Executives in health care organizations may think this is a discussion without great relevance for them, but the data is clear that lack of stable housing drives up health care costs. Data show that mortality rates for the homeless are three time greater than the general population. And when a consumer who is high utilizer of health care services gains supportive housing, average hospital cost savings are $3,022 per person per month, or 86% of prior costs (see Is Housing Health Care?). Over the past few years, health insurers have started paying more attention to issues of homelessness in hopes of lowering costs for the complex consumer population:
- In May, Kaiser Permanente announced plans to invest $200 million through its Thriving Communities Fund to address housing stability and homelessness (see Kaiser Permanente To Invest $200 Million Into Community-Based Efforts To Tackle National Homeless Crisis)
- In March, AmeriHealth Caritas announced that as part of its multi-year investment in providing support to the homeless population, they had provided grants to six Washington, D.C.-based organizations that provide homelessness prevention, crisis and transitional housing services, and support programs to address addiction and other issues (see AmeriHealth Caritas Invests $150K in Housing and Support Services in 2nd Phase of Its $250K Investment Commitment to Improve Health Outcomes).
- In May, Unitedhealthcare announced it had a one million dollar grant from United Health Foundation to Circle the City, a non-profit community health organization, to support the Medical Respite Center for the homeless at Maricopa Human Services in Phoenix, Arizona (see United Health Foundation Awards $1 Million Partnership Grant to Circle the City).
- In August, UPMC Health Plan announced that it will expand its program with non-profit provider organization Community Human Services to provide funding for case management to help support the homeless population in the Pittsburgh area of Pennsylvania (see Health Care Program That Helps Homeless Get Housing Will Expand).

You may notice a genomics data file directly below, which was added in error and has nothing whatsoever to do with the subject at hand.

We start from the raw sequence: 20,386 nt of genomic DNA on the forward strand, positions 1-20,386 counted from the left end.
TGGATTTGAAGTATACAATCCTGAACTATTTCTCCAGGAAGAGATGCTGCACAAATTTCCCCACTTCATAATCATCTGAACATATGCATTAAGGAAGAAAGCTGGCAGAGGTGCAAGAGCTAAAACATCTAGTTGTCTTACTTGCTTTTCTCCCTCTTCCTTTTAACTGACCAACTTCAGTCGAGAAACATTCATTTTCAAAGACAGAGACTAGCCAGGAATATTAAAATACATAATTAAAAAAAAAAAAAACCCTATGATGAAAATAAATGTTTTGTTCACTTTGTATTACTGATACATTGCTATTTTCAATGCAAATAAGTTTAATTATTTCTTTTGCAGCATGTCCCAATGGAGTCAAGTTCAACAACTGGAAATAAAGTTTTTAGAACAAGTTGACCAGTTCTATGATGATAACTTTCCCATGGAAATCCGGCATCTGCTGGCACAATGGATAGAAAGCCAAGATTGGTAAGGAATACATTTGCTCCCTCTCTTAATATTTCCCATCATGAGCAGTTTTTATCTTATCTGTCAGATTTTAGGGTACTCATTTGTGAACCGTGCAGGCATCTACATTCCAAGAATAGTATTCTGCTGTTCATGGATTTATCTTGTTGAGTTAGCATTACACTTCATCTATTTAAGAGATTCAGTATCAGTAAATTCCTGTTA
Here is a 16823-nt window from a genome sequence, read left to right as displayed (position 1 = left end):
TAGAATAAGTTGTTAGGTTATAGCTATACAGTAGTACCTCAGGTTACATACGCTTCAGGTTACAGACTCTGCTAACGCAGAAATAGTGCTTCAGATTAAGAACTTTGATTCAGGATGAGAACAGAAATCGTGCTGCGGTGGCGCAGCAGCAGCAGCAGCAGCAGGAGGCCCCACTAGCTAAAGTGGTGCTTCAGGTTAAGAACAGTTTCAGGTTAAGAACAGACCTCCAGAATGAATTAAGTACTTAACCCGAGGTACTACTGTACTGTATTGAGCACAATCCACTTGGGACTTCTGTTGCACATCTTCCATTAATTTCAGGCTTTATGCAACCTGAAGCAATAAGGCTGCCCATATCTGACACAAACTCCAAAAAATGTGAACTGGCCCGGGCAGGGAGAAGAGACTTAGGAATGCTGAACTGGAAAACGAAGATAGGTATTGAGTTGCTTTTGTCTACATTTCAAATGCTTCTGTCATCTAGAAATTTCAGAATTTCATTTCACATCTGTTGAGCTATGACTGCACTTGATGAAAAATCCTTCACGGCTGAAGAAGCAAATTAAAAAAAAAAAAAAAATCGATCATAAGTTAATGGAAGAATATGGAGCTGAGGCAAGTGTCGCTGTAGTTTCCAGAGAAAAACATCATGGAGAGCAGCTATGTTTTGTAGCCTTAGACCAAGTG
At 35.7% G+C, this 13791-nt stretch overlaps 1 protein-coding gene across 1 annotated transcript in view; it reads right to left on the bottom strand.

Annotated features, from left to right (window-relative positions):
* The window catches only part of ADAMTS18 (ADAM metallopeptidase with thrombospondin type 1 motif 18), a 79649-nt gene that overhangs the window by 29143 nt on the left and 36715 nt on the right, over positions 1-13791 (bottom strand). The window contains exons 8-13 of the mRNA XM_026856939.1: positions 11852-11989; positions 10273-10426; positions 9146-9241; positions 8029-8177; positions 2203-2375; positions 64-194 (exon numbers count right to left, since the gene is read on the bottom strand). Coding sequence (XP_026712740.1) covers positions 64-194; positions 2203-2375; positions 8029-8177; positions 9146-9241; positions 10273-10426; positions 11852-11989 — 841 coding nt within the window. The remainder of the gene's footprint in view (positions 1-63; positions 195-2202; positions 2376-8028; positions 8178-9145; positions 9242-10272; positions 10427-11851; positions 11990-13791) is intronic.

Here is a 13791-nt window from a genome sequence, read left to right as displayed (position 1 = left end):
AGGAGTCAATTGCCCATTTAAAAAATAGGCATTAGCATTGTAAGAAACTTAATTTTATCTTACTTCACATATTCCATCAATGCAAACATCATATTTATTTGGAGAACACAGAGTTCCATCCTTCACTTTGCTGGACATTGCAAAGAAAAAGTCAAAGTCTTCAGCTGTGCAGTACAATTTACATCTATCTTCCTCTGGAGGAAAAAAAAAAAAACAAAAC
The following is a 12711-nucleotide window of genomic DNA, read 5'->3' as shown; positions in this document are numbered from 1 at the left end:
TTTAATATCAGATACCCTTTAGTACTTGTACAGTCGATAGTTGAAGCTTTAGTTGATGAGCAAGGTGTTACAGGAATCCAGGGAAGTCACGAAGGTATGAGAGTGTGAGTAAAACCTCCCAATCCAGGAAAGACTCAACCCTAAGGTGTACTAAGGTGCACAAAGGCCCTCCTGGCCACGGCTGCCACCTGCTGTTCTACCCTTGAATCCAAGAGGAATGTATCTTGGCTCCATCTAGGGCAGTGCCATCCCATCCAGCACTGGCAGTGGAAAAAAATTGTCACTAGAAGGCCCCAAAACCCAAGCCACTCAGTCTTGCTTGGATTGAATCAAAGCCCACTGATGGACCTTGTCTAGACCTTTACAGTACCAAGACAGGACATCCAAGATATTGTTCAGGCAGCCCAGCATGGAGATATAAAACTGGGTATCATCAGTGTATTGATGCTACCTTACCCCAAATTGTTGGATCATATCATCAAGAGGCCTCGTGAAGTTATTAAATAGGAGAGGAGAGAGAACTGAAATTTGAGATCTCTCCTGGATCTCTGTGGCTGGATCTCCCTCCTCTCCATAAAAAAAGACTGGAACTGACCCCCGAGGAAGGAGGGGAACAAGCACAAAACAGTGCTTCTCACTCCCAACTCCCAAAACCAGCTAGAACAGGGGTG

While most of these programs are still operating at a smaller scale, I think the pressure on communities from new lawsuits related to housing for the homeless population, combined with the shift to more value-based care models, will continue to push payers, policymakers, health plans, and health systems to develop new solutions and new partnerships to better serve the homeless population. As Mr. Louis noted, “Hopefully with increased coordination between law enforcement, mental health, and social service agencies there will be increased access to stable living arrangements and access to other essential services that will result in less crime and fewer arrests.”
For more resources related to housing issues and serving the homeless population, see these resources in the OPEN MINDS Circle Library:
- The Future Of Housing Support
- The Number Of People Experiencing Homelessness Increased 1% Between 2016 & 2017
- Housing Is Health Care-The Services For The UnderServed Model
- Making The Health Care Social Service Link: The Community Care Behavioral Health Care Study
- Homeless Rate Nearly 10 Times Higher For Former Prisoners
- Only 20% Of Older Homeless Adults Have Advance Care Planning
- 10% Of Young Adults Experience Homelessness Each Year
- Rise In Proportion Of Head Start Children Who Are Homeless; Now Over 4%
And to learn more about the federal system for supporting the homeless population, check out U.S. Spending On Housing Assistance Programs: $44.7 Billion In 2016. This report provides an overview of federal housing assistance programs, participation in these programs, and trends over time. And stay tuned as we continue to cover this issue.